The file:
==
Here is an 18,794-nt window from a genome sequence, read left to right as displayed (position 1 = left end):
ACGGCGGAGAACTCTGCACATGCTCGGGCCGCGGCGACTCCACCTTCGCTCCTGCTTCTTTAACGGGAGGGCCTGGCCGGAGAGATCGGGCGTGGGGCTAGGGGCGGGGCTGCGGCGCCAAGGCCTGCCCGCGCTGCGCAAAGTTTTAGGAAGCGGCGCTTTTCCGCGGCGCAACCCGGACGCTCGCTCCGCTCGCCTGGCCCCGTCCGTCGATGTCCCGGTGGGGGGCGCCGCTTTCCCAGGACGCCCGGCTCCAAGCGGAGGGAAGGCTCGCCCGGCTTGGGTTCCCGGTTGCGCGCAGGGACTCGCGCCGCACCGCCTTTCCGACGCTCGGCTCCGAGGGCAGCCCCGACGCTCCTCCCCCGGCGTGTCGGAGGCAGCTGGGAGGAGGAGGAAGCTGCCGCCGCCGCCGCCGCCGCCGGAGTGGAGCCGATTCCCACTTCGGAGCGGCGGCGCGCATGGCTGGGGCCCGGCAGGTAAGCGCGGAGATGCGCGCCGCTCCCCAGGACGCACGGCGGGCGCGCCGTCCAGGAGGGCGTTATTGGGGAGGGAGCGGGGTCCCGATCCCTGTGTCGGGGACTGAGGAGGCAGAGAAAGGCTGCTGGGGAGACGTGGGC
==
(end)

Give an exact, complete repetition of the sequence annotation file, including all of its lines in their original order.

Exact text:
Here is an 18,794-nt window from a genome sequence, read left to right as displayed (position 1 = left end):
ACGGCGGAGAACTCTGCACATGCTCGGGCCGCGGCGACTCCACCTTCGCTCCTGCTTCTTTAACGGGAGGGCCTGGCCGGAGAGATCGGGCGTGGGGCTAGGGGCGGGGCTGCGGCGCCAAGGCCTGCCCGCGCTGCGCAAAGTTTTAGGAAGCGGCGCTTTTCCGCGGCGCAACCCGGACGCTCGCTCCGCTCGCCTGGCCCCGTCCGTCGATGTCCCGGTGGGGGGCGCCGCTTTCCCAGGACGCCCGGCTCCAAGCGGAGGGAAGGCTCGCCCGGCTTGGGTTCCCGGTTGCGCGCAGGGACTCGCGCCGCACCGCCTTTCCGACGCTCGGCTCCGAGGGCAGCCCCGACGCTCCTCCCCCGGCGTGTCGGAGGCAGCTGGGAGGAGGAGGAAGCTGCCGCCGCCGCCGCCGCCGCCGGAGTGGAGCCGATTCCCACTTCGGAGCGGCGGCGCGCATGGCTGGGGCCCGGCAGGTAAGCGCGGAGATGCGCGCCGCTCCCCAGGACGCACGGCGGGCGCGCCGTCCAGGAGGGCGTTATTGGGGAGGGAGCGGGGTCCCGATCCCTGTGTCGGGGACTGAGGAGGCAGAGAAAGGCTGCTGGGGAGACGTGGGC